A P6 pupil at St Paul’s Primary in Foxbar has tested positive. A number of other pupils are showing symptoms and the advice of public health authorities is the school should close for a week.
One three year old and one four year old who both attend Glenfield Community Nursery in Paisley have tested positive. Two members of staff are symptomatic. The nursery will close for a week.
Parents of children at the school and the nursery are being given letters with information and guidance on H1N1 influenza
Press release: Friday 12 June 2009
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Parents of all 222 pupils at two Renfrewshire primary schools St David’s and Cochrane Castle, both in Johnstone, were told not to send their children to school on Wednesday 10 June after new positive tests on pupils for H1N1 influenza. Pupils at both primaries which share a campus in Johnstone will not attend school until 17 June 2009.
25 Pupils in the composite P2/P3 class at St David’s Primary had already been told to stay away from school for a week (on Monday 9 June) after a pupil tested positive. At the time both public health and the council said that the situation would be kept under constant review.
A Renfrewshire Council spokesperson said: “The schools and the education service have again liaised closely with public health authorities.
“We fully understand parents’ concern and will be writing to all parents with the latest on the situation. Meanwhile we are advising all parents from both primaries to keep their youngsters at home for seven days.”
Parents of the 23 children in the composite P3/P4 class at Cochrane Castle were issued with Tamiflu capsules for their children on Wednesday.
Children at West Johnstone Family Centre who do not come into regular close contact with the primary school pupils can continue to attend the centre.
Press release: Wednesday 10 June 2009
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Almost 200 S1 pupils in Paisley Grammar School did not attend school during the week beginning Monday 8 June after a pupil tested positive for H1N1 influenza (swine flu).
Another 149 pupils from years 4, 5 and 6 at Gleniffer High in Paisley who sat Chemistry exams at their school on Wednesday 3 June also did not attend school for the week. A pupil who sat the exam tested positive for H1N1 influenza.
Renfrewshire Council contacted parents and asked them to attend the schools. Public health and education officials were on hand to issue Tamiflu capsules for their children. Parents were also able to have their questions answered and were given information about H1N1 influenza.
Any parents who weren’t able to go to the schools were given information on where they could obtain Tamiflu capsules.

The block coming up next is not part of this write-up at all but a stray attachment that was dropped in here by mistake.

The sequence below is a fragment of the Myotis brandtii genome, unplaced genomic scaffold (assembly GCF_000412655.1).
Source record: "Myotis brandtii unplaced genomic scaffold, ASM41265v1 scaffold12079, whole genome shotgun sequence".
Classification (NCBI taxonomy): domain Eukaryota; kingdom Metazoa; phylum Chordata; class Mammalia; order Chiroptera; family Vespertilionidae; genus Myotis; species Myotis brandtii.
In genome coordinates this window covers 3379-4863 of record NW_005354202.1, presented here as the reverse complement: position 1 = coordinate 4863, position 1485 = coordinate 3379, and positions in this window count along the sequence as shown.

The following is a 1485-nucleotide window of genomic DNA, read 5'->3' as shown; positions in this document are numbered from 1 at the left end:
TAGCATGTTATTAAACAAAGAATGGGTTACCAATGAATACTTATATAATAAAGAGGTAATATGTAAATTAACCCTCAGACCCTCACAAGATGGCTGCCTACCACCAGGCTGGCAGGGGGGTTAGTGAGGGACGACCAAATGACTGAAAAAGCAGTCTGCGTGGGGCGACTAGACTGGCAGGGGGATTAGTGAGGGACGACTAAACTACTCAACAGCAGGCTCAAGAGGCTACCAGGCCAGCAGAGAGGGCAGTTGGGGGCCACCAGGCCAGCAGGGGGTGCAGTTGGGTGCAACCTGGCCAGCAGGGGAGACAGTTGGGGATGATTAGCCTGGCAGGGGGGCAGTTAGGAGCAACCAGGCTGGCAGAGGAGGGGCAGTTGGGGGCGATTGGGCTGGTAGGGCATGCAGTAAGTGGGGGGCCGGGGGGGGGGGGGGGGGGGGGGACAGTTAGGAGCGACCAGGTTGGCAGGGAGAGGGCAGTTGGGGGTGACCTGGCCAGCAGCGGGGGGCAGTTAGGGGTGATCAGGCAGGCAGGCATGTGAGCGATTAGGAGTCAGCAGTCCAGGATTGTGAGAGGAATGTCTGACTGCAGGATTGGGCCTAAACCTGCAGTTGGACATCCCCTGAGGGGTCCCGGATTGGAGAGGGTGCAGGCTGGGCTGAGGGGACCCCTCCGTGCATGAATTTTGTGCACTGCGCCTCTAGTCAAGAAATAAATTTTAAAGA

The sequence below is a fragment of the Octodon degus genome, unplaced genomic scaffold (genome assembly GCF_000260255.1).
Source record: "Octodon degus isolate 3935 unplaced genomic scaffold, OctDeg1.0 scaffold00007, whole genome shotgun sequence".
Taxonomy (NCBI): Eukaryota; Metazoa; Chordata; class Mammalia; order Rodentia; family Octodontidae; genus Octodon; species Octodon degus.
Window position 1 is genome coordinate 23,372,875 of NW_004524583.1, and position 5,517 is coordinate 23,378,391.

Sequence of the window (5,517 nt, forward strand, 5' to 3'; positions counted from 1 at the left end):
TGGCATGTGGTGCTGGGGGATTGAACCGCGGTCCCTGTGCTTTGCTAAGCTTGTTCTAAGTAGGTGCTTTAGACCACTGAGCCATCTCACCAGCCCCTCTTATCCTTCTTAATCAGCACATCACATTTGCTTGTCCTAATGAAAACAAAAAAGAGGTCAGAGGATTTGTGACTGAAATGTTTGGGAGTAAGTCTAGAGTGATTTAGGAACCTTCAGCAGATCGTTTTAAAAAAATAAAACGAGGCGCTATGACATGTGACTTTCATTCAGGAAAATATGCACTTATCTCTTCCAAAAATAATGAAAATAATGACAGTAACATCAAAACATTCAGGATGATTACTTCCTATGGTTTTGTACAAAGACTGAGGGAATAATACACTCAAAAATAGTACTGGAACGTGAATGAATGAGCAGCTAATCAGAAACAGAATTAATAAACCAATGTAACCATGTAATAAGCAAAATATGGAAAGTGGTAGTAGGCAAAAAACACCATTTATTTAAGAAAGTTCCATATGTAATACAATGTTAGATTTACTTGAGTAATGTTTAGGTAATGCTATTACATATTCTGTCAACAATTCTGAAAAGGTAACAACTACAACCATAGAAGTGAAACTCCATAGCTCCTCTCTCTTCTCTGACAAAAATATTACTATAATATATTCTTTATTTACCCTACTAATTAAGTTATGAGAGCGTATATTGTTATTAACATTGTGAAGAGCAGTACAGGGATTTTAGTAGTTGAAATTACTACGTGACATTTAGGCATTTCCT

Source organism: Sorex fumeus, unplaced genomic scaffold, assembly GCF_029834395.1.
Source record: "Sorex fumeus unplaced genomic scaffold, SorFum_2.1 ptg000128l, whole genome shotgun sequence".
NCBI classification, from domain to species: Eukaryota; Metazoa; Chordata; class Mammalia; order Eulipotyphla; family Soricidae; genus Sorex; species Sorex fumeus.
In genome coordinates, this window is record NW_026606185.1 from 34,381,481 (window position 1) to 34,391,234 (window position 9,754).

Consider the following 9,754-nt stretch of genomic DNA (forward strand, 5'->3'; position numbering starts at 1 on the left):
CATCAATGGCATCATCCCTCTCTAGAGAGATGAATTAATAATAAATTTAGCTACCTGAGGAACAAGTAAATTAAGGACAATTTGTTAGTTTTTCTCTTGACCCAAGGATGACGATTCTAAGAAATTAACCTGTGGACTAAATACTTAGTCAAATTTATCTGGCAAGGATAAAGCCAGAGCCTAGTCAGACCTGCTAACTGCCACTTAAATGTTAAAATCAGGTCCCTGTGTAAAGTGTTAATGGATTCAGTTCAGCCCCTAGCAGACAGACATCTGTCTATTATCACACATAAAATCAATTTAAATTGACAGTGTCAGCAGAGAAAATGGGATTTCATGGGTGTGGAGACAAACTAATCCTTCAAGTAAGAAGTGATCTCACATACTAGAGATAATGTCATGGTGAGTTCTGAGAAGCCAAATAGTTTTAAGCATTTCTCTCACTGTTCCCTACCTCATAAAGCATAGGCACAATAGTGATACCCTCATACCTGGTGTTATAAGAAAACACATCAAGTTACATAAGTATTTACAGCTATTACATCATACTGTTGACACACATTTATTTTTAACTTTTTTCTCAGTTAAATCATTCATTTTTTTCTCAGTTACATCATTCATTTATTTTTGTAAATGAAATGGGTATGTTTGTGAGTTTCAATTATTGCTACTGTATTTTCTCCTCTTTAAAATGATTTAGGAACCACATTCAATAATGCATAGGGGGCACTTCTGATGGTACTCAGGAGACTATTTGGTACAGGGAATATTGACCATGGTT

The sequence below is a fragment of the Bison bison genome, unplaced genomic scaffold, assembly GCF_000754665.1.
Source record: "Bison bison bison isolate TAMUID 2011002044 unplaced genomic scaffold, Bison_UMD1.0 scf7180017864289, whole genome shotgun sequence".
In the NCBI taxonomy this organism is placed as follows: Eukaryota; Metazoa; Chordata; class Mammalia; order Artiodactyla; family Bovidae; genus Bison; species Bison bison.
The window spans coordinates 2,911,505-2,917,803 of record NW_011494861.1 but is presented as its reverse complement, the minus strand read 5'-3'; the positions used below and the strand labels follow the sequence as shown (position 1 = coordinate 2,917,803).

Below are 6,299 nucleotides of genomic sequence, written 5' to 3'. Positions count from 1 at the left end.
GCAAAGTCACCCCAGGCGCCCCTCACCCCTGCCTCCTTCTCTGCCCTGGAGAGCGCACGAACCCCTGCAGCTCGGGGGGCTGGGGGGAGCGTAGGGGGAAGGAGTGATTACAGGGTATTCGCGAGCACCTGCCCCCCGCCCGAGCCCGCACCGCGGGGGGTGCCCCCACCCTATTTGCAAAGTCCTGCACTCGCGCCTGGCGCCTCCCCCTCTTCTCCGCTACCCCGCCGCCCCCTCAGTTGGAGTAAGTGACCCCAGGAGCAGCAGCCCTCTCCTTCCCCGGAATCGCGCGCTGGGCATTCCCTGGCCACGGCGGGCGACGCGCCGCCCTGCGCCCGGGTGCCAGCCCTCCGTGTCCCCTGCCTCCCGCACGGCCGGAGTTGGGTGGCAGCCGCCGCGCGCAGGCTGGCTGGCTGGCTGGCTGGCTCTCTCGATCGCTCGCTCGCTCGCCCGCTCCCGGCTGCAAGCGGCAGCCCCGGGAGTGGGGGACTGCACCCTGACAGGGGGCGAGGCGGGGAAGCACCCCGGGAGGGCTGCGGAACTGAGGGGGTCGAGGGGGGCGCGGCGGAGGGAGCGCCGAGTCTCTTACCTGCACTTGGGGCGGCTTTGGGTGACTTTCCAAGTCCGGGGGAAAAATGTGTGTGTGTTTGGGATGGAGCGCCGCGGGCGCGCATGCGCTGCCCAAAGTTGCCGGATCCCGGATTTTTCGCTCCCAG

Apart from the pupil groups indicated, the schools continue to operate normally.
S3 pupils at Paisley Grammar had already been advised to stay away from school this week following an earlier case of H1N1 influenza involving an S3 pupil.
John Rooney, Director of Renfrewshire Council’s Education and Leisure Services said: “The schools and the education service have again liaised closely with public health authorities and the Scottish Government.
“All the pupils involved are being given Tamiflu capsules and will not come to school for the next week as a precautionary measure.
“We are continuing to work closely with public health colleagues and to monitor any cases that arise. I fully understand this situation is a matter of concern for parents. We’re following the advice we’ve received from the public health professionals just as we have done throughout.”
Press release: Monday 8 June 2009
See our Swine Flu information page for more information and useful links to other websites.
Swine flu – questions and answers
Information about swine flu – what is the disease and what are the possible health risks?
27 April 2009 11:27 AM
- 1952 Views
Q: What is swine flu?
A: It is a contagious respiratory disease of pigs caused by type A influenza viruses. Pigs are hit by regular outbreaks. There are many different types of swine flu and the current cases involve the H1N1 strain of type A influenza virus.
Q: How do humans catch it?
A: While people do not normally catch it, humans can contract the virus, usually if they have been in close contact with pigs. It is also possible for the constantly changing infection to spread from person to person, which has happened in the latest outbreak. Experts believe it spreads in the same way as seasonal flu – through coughing and sneezing.
Q: What are the symptoms?